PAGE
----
1,549

1,483



5,033

4,942

Assets classified as held for sale


-

10



5,033

4,952

Total assets


32,139

37,954

LIABILITIES




Current liabilities




Short-term borrowings


(3,650)

(2,269)

Provisions for liabilities and charges

8

(178)

(537)

Trade and other payables


(4,820)

(4,811)

Derivative financial instruments


(138)

(42)

Current tax liabilities


(145)

(10)



(8,931)

(7,669)

Non-current liabilities




Long-term borrowings


(8,545)

(9,950)

Deferred tax liabilities


(3,513)

(3,619)

Retirement benefit obligations


(351)

(318)

Provisions for liabilities and charges

8

(56)

(74)

Non-current tax liabilities


(969)

(1,105)

Other non-current liabilities


(367)

(448)



(13,801)

(15,514)

Total liabilities


(22,732)

(23,183)

Net assets


9,407

14,771

EQUITY




Capital and reserves




Share capital


74

74

Share premium


245

245

Merger reserve


(14,229)

(14,229)

Hedging reserve


(2)

7

Foreign currency translation reserve


(78)

430

Retained earnings


23,353

28,197

Attributable to owners of the parent company


9,363

14,724

Attributable to non-controlling interests


44

47

Total equity


9,407

14,771

1 Restated for the adoption of IFRS 16 (see Note 14).





Group Statement of Changes in Equity

For the 12 months ended 31 December 2019 (unaudited)

 

 

 

 

 

 

 

 

 

 

 

 

 

Note

 

 

 

Share

capital

£m

 

 

 

Share

premium

£m

 

 

 

Merger

reserves2

£m

 

 

 

Other

reserves

£m

 

 

 

Retained

earnings

£m

Total

attributable

to owners

of the

parent

£m

 

 

Non-

controlling

interests

£m

 

 

 

Total

equity

£m

Balance at 1 January 2018 (Reported)


74

243

(14,229)

406

27,039

13,533

40

13,573

Effect of IFRS 16


-

-

-

-

(16)

(16)

-

(16)

Balance at 1 January 2018 (Restated)1


74

243

(14,229)

406

27,023

13,517

40

13,557

Comprehensive income








Net income


-

-

-

2,159

2,159

20

Other comprehensive (expense)/ income


-

-

-

31

123

154

-

154

Total comprehensive (expense)/income


-

-

-

31

2,282

2,313

20

2,333

Transactions with owners










Treasury shares re-issued


-

2

-

103

105

-

Share-based payments


-

-

-

14

14

-

Current tax on share awards


-

-

-

-

7

7

-

7

Deferred tax on share awards


-

-

-

(12)

(12)

-

Cash dividends

9

-

-

-

-

(1,187)

(1,187)

(13)

(1,200)

Transactions with non-controlling interests


-

-

-

-

(33)

(33)

-

(33)

Total transactions with owners


-

2

-

-

(1,108)

(1,106)

(13)

(1,119)

Balance at 31 December 2018 (Restated)1


74

245

(14,229)

437

28,197

14,724

47

14,771

Comprehensive income










Net income


-

-

-

-

(3,683)

(3,683)

13

(3,670)

Other comprehensive (expense)/ income


-

-

-

1

(516)

(1)

Total comprehensive (expense)/ income


-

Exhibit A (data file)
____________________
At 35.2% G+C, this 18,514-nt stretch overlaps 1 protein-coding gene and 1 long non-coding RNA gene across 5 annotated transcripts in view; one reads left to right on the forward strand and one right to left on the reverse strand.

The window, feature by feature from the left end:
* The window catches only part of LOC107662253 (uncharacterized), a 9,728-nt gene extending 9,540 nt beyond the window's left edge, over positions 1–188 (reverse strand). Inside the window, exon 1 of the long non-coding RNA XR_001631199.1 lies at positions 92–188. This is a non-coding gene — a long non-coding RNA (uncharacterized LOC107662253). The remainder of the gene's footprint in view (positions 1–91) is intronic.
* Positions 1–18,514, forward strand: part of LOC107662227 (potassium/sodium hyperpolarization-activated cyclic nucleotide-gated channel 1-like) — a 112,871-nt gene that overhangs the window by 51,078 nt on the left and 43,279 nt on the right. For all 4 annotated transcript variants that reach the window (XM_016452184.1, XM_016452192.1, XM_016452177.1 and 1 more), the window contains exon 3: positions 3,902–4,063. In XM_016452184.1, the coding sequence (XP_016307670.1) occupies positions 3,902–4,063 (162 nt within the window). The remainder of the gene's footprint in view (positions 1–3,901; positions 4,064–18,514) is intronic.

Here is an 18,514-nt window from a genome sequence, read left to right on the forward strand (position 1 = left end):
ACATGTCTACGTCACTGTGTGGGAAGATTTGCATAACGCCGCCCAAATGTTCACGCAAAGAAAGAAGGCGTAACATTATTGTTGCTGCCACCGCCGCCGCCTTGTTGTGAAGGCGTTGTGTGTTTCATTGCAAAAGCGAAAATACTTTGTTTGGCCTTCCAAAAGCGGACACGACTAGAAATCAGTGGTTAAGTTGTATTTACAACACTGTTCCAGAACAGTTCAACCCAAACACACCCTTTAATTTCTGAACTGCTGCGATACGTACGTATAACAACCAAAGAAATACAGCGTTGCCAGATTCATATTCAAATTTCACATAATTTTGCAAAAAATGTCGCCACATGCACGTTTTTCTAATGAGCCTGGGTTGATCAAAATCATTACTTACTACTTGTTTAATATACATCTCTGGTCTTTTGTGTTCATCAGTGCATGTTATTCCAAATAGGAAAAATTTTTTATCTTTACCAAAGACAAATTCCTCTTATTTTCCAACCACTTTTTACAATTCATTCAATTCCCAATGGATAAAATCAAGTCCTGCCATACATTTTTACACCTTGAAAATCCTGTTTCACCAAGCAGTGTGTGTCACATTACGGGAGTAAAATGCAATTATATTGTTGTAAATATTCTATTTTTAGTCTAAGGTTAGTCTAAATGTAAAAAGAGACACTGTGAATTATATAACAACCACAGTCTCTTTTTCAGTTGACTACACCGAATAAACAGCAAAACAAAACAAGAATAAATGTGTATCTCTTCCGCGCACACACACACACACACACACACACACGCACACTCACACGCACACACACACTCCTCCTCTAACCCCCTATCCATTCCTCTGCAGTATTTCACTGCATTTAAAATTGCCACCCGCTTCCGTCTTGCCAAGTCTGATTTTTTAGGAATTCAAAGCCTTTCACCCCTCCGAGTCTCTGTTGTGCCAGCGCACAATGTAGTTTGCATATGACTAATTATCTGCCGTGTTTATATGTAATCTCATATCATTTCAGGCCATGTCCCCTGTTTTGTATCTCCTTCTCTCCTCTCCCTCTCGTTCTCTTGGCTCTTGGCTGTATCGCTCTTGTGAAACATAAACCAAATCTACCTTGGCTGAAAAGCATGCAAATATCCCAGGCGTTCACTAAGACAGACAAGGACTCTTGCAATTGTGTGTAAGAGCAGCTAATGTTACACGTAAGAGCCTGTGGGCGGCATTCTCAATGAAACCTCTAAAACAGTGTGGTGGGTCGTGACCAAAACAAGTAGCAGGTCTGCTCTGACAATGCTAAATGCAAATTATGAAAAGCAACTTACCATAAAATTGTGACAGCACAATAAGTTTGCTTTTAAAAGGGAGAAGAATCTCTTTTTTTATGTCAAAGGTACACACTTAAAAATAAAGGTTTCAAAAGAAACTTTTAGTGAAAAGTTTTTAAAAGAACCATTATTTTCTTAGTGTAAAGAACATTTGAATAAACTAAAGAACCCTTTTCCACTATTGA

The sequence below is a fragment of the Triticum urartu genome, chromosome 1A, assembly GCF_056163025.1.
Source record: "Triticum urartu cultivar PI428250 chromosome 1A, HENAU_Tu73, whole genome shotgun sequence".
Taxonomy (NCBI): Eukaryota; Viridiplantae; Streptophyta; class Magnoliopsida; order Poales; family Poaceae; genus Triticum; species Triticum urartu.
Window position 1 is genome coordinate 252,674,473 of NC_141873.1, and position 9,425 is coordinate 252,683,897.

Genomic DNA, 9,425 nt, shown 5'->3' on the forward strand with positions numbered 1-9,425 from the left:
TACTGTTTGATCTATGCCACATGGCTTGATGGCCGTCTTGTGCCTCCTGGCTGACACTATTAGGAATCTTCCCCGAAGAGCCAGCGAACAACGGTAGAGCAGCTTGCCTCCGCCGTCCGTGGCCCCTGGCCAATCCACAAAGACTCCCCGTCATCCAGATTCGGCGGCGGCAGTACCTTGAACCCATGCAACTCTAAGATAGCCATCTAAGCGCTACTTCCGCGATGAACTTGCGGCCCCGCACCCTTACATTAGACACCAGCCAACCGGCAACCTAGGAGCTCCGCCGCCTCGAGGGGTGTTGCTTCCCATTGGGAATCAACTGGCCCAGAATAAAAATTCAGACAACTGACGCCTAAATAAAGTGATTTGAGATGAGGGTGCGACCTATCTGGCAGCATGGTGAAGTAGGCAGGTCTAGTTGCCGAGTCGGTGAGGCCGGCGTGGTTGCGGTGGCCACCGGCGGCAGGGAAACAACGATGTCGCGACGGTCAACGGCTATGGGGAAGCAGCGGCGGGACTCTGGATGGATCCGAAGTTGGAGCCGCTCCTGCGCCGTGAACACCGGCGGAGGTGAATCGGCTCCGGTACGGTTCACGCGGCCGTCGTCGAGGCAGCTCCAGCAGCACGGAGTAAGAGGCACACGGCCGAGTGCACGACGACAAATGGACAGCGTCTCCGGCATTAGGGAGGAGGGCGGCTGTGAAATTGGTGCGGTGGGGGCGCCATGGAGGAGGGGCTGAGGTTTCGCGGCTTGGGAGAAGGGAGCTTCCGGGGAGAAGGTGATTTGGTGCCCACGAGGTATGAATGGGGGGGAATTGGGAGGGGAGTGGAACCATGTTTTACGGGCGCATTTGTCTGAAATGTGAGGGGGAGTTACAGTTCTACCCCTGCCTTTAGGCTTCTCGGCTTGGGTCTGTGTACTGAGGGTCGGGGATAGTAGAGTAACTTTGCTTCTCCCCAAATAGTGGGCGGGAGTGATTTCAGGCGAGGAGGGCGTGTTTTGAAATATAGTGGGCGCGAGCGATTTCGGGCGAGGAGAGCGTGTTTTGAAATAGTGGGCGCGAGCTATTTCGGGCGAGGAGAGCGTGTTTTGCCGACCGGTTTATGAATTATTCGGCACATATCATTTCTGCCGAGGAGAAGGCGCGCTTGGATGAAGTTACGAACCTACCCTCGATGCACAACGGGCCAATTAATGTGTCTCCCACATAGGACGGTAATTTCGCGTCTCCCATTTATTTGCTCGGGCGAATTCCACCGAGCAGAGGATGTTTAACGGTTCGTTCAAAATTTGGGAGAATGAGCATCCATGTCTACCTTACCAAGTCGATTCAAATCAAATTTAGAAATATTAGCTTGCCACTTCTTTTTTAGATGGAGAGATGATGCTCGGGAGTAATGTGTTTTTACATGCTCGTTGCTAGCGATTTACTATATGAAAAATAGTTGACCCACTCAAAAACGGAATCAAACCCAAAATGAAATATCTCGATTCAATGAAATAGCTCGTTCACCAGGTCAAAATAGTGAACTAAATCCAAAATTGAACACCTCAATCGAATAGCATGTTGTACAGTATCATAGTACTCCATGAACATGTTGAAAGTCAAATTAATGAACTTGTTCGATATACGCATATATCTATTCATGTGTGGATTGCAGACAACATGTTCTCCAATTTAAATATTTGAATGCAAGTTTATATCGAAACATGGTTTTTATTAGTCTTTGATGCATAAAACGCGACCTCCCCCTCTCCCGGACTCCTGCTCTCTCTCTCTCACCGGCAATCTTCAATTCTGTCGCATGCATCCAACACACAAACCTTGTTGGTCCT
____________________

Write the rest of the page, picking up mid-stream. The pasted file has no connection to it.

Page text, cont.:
-

-

(517)

(3,682)

(4,199)

12

(4,187)

Transactions with owners










Treasury shares re-issued


-

-

-

61

61

-

Share-based payments


-

-

-

-

18

18

-

18

Current tax on share awards


-

-

-

4

4

-

Cash dividends

9

-

-

-

(1,227)

(1,227)

(15)

Transactions with non-controlling interests


-

-

-

(18)

(18)

-

Total transactions with owners


-

-

-

-

(1,162)

(1,162)

(15)

(1,177)

Balance at 31 December 2019


74

245

(14,229)

(80)

23,353

9,363

44

9,407

1 Restated for the adoption of IFRS 16 (see Note 14)

2The merger reserve relates to the 1999 combination of Reckitt & Colman plc and Benckiser N.V. and a Group reconstruction in 2007 treated as a merger under Part 27 of the Companies Act 2006.


Group Cash Flow Statement

For the 12 months ended 31 December 2019 (unaudited)

 

 

For the year ended 31 December

 

Note

Unaudited 2019

£m

Unaudited

2018

(Restated)1

£m

CASH FLOWS FROM OPERATING ACTIVITIES




Cash generated from continuing operations

11 

3,408

3,400

Interest paid


(371)

(396)

Interest received


161

75

Tax paid


(647)

(567)

Net cash flows attributable to discontinued operations

 13

(1,140)

12

Net cash generated from operating activities


1,411

2,524





CASH FLOWS FROM INVESTING ACTIVITIES




Purchase of property, plant and equipment


(306)

(342)

Purchase of intangible assets


(137)

(95)

Proceeds from the sale of property, plant and equipment


37

24

Acquisition of businesses, net of cash acquired

12 

(18)

-

Purchase of equity instruments - FVOCI


(18)

(9)

Net cash used in investing activities


(442)

(422)





CASH FLOWS FROM FINANCING ACTIVITIES




Treasury shares re-issued


61

105

Proceeds from borrowings


1,548

697

Repayment of borrowings


(1,122)

(2,314)

Dividends paid to owners of the parent company

             9

(1,227)

(1,187)

Dividends paid to non-controlling interests


(15)

(13)

Other financing activities


(75)

24

Net cash used in financing activities


(830)

(2,688)





Net increase/(decrease) in cash and cash equivalents


139

(586)

Cash and cash equivalents at beginning of the year


1,477

2,117

Exchange losses


(69)

(54)

Cash and cash equivalents at end of the year